sprites which resemble the word "Atari ST" also from time to
time one plane flash inscription appears reading "20th
anniversary Megademo" in changing colours.
When you press space a nice little vector screen with a rotating
Atari ST case drawn with wireframe graphics appears in medium
resolution. Even if the vectors seem to be one bitplane only it
seems there is an invisible dithered background graphic hidden
beneath it which creates raster bar like effects on the
wireframe vectors. Beside the vectors you can read "The Atari
ST" on top of the screen and "20 years young!!!" which is
partially displayed in the lower border.
MarSTial Arts /
Martial Arts is perhaps the screen with the best design and an
perfect sync between music and effects. It's a bit sad that the
80 KB limit lead to a lot of graphic that couldn't be used due
to the size limitation; on the other hand it prevented the
screen from taking years to be finished :).
The demo begins with a DHS logo made of three (bonsai?) trees
and some strange noises, perhaps birds and water? Then a
shuriken shaped blurred line vector is shambling over the
screen. The music gets an eastern touch and you see a shuriken
in a wodden plank and a swinging logo reading "MarSTial Arts".
The screen is faded out smoothly and we get some scrolling one
plane background with yin yang and other symbols on it and some
disting credits accompanied by funny pictures of Timbral, Crazy
Q, Evil and Gizmo. Even the fading is well planned it gives the
impression ob becoming transparent, nice colour palette
Then some text is displayed word by word in perfect sync with
some ear disturbing plings :) anyway Nolan Bushnell himself is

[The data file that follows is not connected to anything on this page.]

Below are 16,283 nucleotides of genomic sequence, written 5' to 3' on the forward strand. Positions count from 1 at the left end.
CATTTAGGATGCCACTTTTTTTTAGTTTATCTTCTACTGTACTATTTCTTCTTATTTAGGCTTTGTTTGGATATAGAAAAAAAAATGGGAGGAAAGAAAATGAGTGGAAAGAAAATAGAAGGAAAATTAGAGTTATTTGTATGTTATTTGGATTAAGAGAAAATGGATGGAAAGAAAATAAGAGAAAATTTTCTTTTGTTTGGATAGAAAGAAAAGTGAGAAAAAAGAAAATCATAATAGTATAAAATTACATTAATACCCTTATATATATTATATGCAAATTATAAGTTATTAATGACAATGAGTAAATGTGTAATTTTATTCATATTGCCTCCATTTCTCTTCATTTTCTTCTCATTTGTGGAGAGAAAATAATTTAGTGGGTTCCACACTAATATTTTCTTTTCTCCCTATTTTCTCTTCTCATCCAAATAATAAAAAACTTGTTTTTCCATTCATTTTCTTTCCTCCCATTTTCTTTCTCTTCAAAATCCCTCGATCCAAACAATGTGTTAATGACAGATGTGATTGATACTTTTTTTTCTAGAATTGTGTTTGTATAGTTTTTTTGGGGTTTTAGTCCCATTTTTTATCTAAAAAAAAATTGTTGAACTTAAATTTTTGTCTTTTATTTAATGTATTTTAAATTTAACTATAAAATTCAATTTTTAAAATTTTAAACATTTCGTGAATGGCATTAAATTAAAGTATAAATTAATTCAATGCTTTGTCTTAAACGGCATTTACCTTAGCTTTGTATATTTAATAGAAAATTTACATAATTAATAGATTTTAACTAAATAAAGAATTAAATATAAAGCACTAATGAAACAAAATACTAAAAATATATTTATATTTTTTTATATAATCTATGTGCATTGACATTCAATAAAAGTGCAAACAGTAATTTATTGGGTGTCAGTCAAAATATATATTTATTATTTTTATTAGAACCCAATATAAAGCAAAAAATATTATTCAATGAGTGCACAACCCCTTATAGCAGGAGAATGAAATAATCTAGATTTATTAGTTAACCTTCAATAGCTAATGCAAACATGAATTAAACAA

scrolling in, telling a short history of Atari, accompanied by
the plings of a vector pong in the background... Too bad that
the "ball" is not synced to the plings in the music.
Suddenly the pong game begins to spin in 3D while still playing.
Afterwards a Sinusblob is displayed. The next FX is called
"Parallax in a Box" and shows some distorted "vertical raster"
like bars. Then a twisted sinus bar is shown until the screen
fades to black again and the end scroller appears.
In the end scroller DHS promises to make another version of the
screen containing all graphics and ideas that had been planned
but had to be left out due to memory issues.
Spot Light on the 520ST /
Arf, what the hell? A flickering spotlight on a flickering ST
graphic? Well this screen is surely not more than a small hello
and I really doubt it will win any of the top positions. It
looks like Simon Sunnyboy was a bit busy with other things,
anyway the effect is quite old those flickering sprites have
been used a lot in console games on the PC Engine and MegaDrive
to either make weapons appear much bigger than they are or to
add some kind of transparency effect. Here it is used to
simulate a non bumped bumpmap :)